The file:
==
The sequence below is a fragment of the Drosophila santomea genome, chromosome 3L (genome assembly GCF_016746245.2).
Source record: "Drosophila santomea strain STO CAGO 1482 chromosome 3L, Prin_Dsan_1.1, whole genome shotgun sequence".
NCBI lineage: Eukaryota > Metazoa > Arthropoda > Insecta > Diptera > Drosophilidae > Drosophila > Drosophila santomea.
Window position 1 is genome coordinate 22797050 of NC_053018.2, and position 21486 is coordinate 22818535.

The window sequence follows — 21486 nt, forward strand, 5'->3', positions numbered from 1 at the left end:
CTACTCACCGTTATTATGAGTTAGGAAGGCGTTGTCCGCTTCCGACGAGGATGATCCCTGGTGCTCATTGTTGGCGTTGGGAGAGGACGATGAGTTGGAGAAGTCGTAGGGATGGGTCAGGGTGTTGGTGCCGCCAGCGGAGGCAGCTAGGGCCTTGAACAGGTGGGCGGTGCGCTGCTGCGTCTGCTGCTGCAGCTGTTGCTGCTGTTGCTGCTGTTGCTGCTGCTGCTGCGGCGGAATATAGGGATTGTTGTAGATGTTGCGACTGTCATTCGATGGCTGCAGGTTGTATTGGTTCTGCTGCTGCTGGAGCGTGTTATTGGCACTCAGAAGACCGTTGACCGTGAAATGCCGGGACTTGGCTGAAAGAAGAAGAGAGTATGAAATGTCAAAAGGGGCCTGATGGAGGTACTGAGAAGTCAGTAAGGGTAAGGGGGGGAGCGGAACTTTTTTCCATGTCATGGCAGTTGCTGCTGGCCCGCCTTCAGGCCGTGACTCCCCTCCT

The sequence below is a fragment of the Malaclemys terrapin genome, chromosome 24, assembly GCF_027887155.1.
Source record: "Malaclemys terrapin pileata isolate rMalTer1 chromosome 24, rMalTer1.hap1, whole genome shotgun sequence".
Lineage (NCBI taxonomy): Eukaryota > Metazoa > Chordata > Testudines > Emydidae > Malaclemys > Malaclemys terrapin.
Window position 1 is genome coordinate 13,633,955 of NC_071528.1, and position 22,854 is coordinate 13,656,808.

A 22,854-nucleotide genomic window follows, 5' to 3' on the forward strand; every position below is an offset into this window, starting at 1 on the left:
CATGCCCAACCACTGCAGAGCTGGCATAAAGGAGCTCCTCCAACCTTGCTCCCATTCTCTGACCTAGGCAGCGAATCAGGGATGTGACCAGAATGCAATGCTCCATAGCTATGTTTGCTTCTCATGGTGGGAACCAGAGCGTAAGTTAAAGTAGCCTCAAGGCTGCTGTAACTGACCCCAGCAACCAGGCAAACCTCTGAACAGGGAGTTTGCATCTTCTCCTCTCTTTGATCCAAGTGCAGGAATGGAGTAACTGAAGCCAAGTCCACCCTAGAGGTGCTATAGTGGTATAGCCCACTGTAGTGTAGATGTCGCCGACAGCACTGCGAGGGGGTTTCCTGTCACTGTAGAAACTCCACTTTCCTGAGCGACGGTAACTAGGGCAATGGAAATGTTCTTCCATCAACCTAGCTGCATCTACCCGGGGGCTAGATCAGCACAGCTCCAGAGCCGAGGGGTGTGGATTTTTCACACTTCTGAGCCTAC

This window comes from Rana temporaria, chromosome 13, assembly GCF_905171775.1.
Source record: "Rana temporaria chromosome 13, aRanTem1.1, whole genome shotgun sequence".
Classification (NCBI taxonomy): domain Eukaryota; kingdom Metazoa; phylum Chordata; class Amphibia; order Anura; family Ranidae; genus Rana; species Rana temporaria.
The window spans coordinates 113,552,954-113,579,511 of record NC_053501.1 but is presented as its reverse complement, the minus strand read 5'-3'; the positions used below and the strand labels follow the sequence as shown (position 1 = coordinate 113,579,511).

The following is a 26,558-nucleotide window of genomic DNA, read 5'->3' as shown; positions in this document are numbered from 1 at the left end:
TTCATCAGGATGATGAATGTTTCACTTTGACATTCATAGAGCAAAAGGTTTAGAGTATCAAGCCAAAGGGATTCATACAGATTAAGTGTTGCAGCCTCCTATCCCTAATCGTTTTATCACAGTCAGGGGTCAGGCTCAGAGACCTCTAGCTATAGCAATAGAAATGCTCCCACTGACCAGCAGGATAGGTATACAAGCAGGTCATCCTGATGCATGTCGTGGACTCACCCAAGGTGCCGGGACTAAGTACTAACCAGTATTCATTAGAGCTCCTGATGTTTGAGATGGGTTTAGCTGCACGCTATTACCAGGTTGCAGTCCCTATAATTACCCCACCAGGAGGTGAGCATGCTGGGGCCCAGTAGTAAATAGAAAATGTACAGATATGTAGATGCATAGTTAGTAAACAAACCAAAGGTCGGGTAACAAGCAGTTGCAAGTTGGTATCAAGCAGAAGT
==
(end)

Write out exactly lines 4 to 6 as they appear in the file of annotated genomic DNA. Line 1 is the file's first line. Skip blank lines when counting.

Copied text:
Window position 1 is genome coordinate 22797050 of NC_053018.2, and position 21486 is coordinate 22818535.

The window sequence follows — 21486 nt, forward strand, 5'->3', positions numbered from 1 at the left end:
CTACTCACCGTTATTATGAGTTAGGAAGGCGTTGTCCGCTTCCGACGAGGATGATCCCTGGTGCTCATTGTTGGCGTTGGGAGAGGACGATGAGTTGGAGAAGTCGTAGGGATGGGTCAGGGTGTTGGTGCCGCCAGCGGAGGCAGCTAGGGCCTTGAACAGGTGGGCGGTGCGCTGCTGCGTCTGCTGCTGCAGCTGTTGCTGCTGTTGCTGCTGTTGCTGCTGCTGCTGCGGCGGAATATAGGGATTGTTGTAGATGTTGCGACTGTCATTCGATGGCTGCAGGTTGTATTGGTTCTGCTGCTGCTGGAGCGTGTTATTGGCACTCAGAAGACCGTTGACCGTGAAATGCCGGGACTTGGCTGAAAGAAGAAGAGAGTATGAAATGTCAAAAGGGGCCTGATGGAGGTACTGAGAAGTCAGTAAGGGTAAGGGGGGGAGCGGAACTTTTTTCCATGTCATGGCAGTTGCTGCTGGCCCGCCTTCAGGCCGTGACTCCCCTCCT